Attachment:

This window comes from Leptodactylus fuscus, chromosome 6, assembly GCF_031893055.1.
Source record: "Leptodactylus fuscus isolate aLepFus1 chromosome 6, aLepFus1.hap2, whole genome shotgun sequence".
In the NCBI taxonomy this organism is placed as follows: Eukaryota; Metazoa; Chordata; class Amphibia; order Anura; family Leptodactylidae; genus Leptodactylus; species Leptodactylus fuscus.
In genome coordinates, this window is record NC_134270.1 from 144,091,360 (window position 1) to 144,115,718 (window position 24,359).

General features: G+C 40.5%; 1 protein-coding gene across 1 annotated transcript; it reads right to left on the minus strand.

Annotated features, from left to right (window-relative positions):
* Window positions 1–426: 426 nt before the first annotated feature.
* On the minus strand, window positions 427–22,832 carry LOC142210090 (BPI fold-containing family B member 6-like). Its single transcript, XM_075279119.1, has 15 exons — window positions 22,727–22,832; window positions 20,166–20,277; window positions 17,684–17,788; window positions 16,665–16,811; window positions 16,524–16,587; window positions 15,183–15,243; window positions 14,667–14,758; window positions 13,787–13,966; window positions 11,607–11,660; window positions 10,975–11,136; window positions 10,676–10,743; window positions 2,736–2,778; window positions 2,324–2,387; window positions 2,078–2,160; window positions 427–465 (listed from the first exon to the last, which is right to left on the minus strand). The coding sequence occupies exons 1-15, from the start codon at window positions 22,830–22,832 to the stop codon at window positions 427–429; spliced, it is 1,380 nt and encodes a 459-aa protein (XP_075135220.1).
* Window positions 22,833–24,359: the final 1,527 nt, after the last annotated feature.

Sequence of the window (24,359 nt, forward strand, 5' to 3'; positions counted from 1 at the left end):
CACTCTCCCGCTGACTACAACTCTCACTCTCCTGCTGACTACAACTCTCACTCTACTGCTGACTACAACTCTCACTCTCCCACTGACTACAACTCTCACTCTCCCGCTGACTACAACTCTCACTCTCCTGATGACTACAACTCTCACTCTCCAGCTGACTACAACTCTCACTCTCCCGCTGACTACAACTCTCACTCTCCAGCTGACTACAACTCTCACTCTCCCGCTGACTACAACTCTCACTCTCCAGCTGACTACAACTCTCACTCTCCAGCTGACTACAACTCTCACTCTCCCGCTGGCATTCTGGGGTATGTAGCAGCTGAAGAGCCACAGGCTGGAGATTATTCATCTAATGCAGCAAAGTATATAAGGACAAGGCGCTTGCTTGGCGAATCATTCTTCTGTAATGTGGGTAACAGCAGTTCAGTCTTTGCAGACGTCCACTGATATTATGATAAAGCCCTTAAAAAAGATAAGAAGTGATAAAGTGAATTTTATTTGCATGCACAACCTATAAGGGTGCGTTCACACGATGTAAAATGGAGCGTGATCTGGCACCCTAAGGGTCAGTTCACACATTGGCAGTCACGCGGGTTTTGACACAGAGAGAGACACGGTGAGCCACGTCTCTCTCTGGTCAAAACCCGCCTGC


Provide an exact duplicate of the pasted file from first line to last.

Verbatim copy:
This window comes from Leptodactylus fuscus, chromosome 6, assembly GCF_031893055.1.
Source record: "Leptodactylus fuscus isolate aLepFus1 chromosome 6, aLepFus1.hap2, whole genome shotgun sequence".
In the NCBI taxonomy this organism is placed as follows: Eukaryota; Metazoa; Chordata; class Amphibia; order Anura; family Leptodactylidae; genus Leptodactylus; species Leptodactylus fuscus.
In genome coordinates, this window is record NC_134270.1 from 144,091,360 (window position 1) to 144,115,718 (window position 24,359).

General features: G+C 40.5%; 1 protein-coding gene across 1 annotated transcript; it reads right to left on the minus strand.

Annotated features, from left to right (window-relative positions):
* Window positions 1–426: 426 nt before the first annotated feature.
* On the minus strand, window positions 427–22,832 carry LOC142210090 (BPI fold-containing family B member 6-like). Its single transcript, XM_075279119.1, has 15 exons — window positions 22,727–22,832; window positions 20,166–20,277; window positions 17,684–17,788; window positions 16,665–16,811; window positions 16,524–16,587; window positions 15,183–15,243; window positions 14,667–14,758; window positions 13,787–13,966; window positions 11,607–11,660; window positions 10,975–11,136; window positions 10,676–10,743; window positions 2,736–2,778; window positions 2,324–2,387; window positions 2,078–2,160; window positions 427–465 (listed from the first exon to the last, which is right to left on the minus strand). The coding sequence occupies exons 1-15, from the start codon at window positions 22,830–22,832 to the stop codon at window positions 427–429; spliced, it is 1,380 nt and encodes a 459-aa protein (XP_075135220.1).
* Window positions 22,833–24,359: the final 1,527 nt, after the last annotated feature.

Sequence of the window (24,359 nt, forward strand, 5' to 3'; positions counted from 1 at the left end):
CACTCTCCCGCTGACTACAACTCTCACTCTCCTGCTGACTACAACTCTCACTCTACTGCTGACTACAACTCTCACTCTCCCACTGACTACAACTCTCACTCTCCCGCTGACTACAACTCTCACTCTCCTGATGACTACAACTCTCACTCTCCAGCTGACTACAACTCTCACTCTCCCGCTGACTACAACTCTCACTCTCCAGCTGACTACAACTCTCACTCTCCCGCTGACTACAACTCTCACTCTCCAGCTGACTACAACTCTCACTCTCCAGCTGACTACAACTCTCACTCTCCCGCTGGCATTCTGGGGTATGTAGCAGCTGAAGAGCCACAGGCTGGAGATTATTCATCTAATGCAGCAAAGTATATAAGGACAAGGCGCTTGCTTGGCGAATCATTCTTCTGTAATGTGGGTAACAGCAGTTCAGTCTTTGCAGACGTCCACTGATATTATGATAAAGCCCTTAAAAAAGATAAGAAGTGATAAAGTGAATTTTATTTGCATGCACAACCTATAAGGGTGCGTTCACACGATGTAAAATGGAGCGTGATCTGGCACCCTAAGGGTCAGTTCACACATTGGCAGTCACGCGGGTTTTGACACAGAGAGAGACACGGTGAGCCACGTCTCTCTCTGGTCAAAACCCGCCTGC